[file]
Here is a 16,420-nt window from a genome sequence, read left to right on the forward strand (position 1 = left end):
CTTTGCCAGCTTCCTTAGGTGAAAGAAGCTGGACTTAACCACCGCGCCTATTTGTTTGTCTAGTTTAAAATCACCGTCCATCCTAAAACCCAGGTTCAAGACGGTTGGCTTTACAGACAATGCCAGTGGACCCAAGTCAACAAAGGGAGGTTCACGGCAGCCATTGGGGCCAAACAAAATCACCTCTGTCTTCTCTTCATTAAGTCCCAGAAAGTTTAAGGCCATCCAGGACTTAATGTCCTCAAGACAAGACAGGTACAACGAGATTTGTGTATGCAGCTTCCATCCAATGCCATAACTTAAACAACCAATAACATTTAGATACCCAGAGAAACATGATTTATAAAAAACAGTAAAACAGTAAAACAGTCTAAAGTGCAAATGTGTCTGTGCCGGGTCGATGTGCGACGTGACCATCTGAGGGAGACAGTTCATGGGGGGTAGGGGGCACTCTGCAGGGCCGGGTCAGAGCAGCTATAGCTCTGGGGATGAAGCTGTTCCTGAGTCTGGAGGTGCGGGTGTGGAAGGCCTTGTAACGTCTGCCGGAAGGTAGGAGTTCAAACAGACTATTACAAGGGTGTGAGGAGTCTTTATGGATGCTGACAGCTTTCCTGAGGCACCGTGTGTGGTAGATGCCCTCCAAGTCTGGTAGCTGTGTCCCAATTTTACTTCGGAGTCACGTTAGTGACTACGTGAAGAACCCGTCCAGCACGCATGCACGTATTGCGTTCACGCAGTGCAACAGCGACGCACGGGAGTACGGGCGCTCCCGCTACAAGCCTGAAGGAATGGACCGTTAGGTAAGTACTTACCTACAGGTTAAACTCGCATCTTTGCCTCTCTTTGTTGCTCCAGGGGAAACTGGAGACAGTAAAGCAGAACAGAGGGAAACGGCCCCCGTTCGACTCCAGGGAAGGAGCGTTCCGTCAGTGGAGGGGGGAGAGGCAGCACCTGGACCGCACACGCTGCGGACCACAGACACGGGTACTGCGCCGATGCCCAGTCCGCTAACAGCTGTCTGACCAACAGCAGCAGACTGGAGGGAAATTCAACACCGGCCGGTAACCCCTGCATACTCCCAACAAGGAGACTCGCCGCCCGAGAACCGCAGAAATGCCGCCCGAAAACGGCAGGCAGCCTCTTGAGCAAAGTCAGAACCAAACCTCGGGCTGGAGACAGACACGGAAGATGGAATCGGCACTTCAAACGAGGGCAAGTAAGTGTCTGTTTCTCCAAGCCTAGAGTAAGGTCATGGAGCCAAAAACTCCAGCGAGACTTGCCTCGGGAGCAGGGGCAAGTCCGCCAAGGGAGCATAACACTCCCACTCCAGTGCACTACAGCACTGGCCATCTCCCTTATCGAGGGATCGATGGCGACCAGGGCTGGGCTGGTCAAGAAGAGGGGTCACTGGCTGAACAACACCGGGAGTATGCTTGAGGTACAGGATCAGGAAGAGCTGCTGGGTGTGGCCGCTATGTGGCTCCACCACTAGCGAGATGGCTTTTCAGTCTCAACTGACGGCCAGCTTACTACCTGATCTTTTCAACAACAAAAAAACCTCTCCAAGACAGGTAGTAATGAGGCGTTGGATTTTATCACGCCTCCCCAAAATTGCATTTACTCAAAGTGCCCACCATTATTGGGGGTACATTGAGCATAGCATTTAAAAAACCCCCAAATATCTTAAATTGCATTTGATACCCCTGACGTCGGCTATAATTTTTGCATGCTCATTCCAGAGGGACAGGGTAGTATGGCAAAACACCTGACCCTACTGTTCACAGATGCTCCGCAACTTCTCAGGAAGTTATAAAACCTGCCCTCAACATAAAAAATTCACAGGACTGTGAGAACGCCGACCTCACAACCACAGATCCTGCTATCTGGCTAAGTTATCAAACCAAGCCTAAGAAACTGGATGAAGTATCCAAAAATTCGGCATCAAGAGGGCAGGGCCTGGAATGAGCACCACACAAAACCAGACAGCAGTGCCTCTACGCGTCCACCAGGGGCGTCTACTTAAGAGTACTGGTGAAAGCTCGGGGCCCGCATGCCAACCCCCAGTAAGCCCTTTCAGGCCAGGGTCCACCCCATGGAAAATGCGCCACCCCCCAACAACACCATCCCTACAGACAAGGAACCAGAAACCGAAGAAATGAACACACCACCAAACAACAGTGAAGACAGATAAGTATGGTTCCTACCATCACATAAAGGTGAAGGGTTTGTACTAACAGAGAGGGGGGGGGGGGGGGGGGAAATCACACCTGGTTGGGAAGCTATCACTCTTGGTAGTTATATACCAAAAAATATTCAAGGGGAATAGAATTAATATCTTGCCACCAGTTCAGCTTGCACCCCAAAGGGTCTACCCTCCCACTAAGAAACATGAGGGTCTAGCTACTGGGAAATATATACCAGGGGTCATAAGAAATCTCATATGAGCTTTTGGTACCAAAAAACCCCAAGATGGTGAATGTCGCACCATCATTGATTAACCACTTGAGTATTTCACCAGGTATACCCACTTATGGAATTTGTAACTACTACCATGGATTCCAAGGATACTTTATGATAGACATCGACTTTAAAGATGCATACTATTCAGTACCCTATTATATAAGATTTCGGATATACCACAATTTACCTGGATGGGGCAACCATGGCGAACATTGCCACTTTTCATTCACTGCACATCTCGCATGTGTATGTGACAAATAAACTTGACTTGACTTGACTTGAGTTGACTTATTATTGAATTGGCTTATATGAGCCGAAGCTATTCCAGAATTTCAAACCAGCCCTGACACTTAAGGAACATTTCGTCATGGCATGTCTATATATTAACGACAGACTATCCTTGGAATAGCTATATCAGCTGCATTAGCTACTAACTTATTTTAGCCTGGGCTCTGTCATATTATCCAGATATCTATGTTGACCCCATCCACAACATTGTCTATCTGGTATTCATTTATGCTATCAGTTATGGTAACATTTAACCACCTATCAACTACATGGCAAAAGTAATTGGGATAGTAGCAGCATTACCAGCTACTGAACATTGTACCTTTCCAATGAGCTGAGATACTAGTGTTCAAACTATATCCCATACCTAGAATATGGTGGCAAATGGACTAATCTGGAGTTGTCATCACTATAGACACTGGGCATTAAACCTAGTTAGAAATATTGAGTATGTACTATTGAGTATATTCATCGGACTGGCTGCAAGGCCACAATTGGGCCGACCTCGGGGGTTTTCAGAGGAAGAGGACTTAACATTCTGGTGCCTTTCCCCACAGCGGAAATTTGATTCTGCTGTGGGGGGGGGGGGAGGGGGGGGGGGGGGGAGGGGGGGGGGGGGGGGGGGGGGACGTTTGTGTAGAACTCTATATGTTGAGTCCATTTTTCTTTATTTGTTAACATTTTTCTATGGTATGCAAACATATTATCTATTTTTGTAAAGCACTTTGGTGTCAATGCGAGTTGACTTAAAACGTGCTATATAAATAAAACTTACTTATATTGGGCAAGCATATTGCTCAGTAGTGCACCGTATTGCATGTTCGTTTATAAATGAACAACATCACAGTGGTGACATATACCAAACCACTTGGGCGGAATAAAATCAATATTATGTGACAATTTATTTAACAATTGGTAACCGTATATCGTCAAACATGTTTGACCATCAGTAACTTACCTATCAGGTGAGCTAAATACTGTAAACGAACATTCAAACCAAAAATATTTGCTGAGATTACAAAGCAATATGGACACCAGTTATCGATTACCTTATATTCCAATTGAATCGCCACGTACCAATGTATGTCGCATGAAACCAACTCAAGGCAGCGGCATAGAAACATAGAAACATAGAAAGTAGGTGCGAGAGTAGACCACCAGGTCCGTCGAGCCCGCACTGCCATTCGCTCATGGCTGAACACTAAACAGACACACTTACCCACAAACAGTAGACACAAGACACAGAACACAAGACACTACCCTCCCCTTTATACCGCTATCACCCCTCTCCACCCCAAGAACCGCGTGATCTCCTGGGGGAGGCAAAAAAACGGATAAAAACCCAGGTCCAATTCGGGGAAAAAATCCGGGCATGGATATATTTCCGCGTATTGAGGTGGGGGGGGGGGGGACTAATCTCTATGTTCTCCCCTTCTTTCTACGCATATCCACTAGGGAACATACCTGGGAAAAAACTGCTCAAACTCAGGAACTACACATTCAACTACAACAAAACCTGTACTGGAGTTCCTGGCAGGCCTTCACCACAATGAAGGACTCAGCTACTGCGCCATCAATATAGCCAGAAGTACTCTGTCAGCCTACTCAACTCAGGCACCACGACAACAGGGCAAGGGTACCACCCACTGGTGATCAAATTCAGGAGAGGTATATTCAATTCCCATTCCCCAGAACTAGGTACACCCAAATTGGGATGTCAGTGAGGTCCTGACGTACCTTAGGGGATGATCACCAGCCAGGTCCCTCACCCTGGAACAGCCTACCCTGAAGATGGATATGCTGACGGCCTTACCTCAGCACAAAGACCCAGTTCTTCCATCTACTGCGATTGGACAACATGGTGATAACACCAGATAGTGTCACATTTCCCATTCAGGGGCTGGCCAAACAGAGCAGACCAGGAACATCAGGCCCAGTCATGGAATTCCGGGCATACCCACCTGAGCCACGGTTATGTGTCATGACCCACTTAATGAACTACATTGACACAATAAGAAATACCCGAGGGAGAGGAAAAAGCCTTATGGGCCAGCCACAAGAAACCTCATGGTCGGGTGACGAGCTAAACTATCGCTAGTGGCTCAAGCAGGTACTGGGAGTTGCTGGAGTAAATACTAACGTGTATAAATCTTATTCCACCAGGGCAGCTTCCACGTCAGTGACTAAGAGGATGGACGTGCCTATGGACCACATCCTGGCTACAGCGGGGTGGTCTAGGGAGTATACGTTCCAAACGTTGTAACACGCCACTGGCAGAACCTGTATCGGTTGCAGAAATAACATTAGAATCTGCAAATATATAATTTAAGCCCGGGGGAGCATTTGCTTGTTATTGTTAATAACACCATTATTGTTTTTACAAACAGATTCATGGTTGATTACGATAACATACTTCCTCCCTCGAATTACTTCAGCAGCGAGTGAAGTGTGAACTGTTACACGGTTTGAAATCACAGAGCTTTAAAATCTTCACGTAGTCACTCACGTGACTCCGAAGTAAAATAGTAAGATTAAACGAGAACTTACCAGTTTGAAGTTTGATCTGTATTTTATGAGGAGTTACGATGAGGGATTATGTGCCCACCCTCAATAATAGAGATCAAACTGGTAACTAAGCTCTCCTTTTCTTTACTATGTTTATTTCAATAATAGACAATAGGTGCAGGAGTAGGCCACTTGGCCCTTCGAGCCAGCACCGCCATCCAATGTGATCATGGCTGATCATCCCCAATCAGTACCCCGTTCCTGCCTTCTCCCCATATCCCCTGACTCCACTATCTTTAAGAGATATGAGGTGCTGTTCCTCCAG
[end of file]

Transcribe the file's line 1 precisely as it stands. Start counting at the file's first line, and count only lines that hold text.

Here is a 16,420-nt window from a genome sequence, read left to right on the forward strand (position 1 = left end):